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Abdominal Decompression, Cecal Tap

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Also known as cecal tap or trocarization, abdominal decompression involves needle deflation of the colon or cecum, which is the upstream blind sac portion of the large colon.

The equine intestine is 100 feet long and very complex. The large colon, the unique fermentation vat that breaks down roughage into energy, is approximately 80 feet downstream from the mouth. Many conditions causing colic (CCC’s) involve tight gas inflation of this section of intestine. The large colon is a double horseshoe shape; larger than a truck tire in an average size horse.

Gas distention of the colon causes pain, and pain stops normal intestinal movement, preventing transport of gas downstream.

The gas is far from an exit, either upstream or downstream, so in some cases, vet’s puncture the horse’s flank (usually through the skin of the right flank) in order to remove gas, thereby taking the stretch off the colon wall, which gives the colon a chance to regain function.

HOW IT’S DONE

An experienced examiner can determine, using a stethoscope (auscultation) whether there is a large accumulation of gas in the region. In a horse that has a gas accumulation here, a high pitched “ping” can be heard through the stethoscope when the horse’s side is flicked with a finger on the skin of the flank. This ping suggests that there is a sufficiently large gas accumulation to warrant the small risk that accompanies this procedure.

The site of the most obvious ping is selected, usually high on the right flank. The hair is clipped, and the skin is surgically prepared. A local anesthetic is injected to numb the skin. The surgeon usually puts on sterile gloves at this time. The skin is punctured with a narrow, sharp, sterile scalpel blade. Then a large, long sterile needle penetrates through the colon (cecum) wall. In cases in which there is significant gas accumulation, gas rushes out of the needle, making a hissing noise. In many cases, the horse visibly deflates over a period of 20-90 seconds.

The procedure does not appear to be particularly painful, as the skin is numbed by the local anesthetic. The actual penetration of the abdominal wall and intestine does not usually cause the horse to react much. But in many cases, I lightly sedate the horse for the procedure. This is mainly to keep the horse from moving around while the needle is in place.

I was taught to use an antibiotic injected through the needle as the needle is withdrawn. The antibiotic escapes into the same tissues that bacteria are tracked through. Theoretically, this should reduce the likelihood of infection of the peritoneal space and abdominal wall.

In many cases, a large release of gas and visible deflation of the horse means that the horse will feel better, at least for a time. Gas production by bacteria goes on regardless (the process of fermentation). If there is still a physical blockage downstream of the deflation site, then gas will re-accumulate over a period of time and the horse will again become visibly bloated and will return to pain.

If there is not a physical blockage but only a functional problem, then the colon may regain motility and begin transporting additional gas downstream.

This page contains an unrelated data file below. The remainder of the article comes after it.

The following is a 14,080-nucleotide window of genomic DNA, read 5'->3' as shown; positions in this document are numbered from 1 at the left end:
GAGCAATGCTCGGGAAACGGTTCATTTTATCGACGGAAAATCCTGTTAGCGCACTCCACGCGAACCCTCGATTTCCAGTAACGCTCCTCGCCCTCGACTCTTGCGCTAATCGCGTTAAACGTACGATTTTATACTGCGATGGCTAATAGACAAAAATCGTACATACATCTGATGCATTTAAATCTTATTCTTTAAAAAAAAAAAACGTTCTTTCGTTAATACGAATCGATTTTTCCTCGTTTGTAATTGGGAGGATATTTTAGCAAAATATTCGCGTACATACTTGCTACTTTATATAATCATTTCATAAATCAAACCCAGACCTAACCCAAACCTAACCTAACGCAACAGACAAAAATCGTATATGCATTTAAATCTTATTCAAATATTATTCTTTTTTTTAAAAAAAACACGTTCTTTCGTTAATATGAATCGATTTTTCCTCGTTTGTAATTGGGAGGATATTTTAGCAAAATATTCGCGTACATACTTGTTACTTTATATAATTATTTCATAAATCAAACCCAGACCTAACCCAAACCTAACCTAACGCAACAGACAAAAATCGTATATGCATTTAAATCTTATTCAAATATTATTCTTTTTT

Consider Potential Side Effects & Complications

The main risk of this procedure is contamination of the normally sterile peritoneal space (the space that surrounds the intestines and abdominal organs). Infection of this space results in peritonitis, a potentially fatal infection.

Signs to watch out for are fever, depression and loss of appetite. In practice, this complication is rare.

It is possible to lacerate a large vessel using this procedure, resulting in significant bleeding. This could appear as worsening colic, shock, and high heart rate. Sampling of abdominal fluid would show bleeding into the space.

In some cases, infection can be tracked into the tissues of the body wall, causing a body wall abscess. This would be noted as a slowly growing swelling of the body wall at the puncture site. In addition the horse would likely be depressed and have a fever.

Consider Reasons Not To Use This Treatment

Unless really necessary, I try not to perform this procedure if I know that a horse is going to colic surgery.

I use this treatment less in foals because I believe there is a greater likelihood of peritonitis.

Is It working? Timeframe for effect

Usually improvement in pain is seen within minutes after release of gas. A horse with an inflated colon without a mechanical displacement should continue to improve after the procedure.

However, when there is no improvement within 5-30 minutes, despite a strong release of gas, it is likely that there is not going to be improvement. In these cases, there are other underlying problems. Horses with large colon volvulus (twisted large colon) either do not respond to this treatment, or if they do respond, the pain quickly returns.

Horses that have had cecal tap need to be monitored for 3-5 days after the procedure. Attitude and appetite should be normal and good. There should be no swelling or drainage at the site and no fever. In some cases, an antibiotic course will be prescribed to lessen the risk of abdominal infection (peritonitis).

Questions To Ask My Vet

  • What condition do you think is causing the horse's colic signs?
  • Following cecal tap, should my horse be on a course of antibiotics?
  • Does the potential benefit of this procedure outweigh the risk?
  • How long should I monitor my horse afterwards & what should I look for?

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Author: Doug Thal DVM Dipl. ABVP

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